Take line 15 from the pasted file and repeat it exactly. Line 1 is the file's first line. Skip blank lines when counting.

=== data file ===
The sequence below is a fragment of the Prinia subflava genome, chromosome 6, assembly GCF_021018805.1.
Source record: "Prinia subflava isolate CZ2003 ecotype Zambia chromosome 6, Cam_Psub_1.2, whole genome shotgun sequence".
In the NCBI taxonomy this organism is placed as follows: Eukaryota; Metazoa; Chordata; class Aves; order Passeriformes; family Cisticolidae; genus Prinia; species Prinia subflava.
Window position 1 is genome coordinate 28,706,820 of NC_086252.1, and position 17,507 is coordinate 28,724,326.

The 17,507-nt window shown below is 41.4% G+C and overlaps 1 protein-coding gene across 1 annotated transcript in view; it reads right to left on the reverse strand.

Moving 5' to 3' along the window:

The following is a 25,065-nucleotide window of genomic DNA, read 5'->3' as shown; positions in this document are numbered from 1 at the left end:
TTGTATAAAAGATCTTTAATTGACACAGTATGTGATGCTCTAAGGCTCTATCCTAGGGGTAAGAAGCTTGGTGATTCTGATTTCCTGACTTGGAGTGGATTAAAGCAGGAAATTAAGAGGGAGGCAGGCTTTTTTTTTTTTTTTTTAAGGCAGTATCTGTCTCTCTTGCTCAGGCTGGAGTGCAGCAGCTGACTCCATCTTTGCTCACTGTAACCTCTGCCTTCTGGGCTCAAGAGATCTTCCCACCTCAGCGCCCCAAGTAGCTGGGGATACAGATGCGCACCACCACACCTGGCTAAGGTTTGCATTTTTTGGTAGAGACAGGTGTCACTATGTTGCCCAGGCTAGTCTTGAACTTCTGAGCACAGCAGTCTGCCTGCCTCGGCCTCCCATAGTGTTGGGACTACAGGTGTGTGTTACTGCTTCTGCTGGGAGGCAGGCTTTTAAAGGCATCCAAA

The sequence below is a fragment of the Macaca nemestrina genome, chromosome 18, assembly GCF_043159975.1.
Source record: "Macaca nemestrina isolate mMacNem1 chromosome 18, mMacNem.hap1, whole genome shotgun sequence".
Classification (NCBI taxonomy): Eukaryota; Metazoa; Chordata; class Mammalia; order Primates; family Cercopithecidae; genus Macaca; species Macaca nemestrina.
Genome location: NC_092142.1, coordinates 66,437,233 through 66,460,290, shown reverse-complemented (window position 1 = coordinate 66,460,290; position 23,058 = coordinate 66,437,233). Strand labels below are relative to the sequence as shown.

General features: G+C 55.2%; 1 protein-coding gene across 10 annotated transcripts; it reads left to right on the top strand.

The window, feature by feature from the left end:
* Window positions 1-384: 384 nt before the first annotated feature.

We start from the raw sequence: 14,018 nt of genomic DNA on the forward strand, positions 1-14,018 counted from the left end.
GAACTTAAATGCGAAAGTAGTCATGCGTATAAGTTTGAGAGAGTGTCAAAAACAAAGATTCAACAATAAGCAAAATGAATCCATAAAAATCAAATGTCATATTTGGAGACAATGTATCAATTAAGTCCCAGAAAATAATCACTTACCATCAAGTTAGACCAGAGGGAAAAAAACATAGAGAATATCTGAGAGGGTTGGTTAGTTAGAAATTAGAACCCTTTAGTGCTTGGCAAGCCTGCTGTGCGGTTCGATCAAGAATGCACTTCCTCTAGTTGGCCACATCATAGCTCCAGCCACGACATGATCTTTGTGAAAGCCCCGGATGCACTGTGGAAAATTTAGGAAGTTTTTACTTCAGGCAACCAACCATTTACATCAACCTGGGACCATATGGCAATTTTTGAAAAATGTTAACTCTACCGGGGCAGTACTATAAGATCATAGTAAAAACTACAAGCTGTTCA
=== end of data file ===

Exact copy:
* Window positions 1-384: 384 nt before the first annotated feature.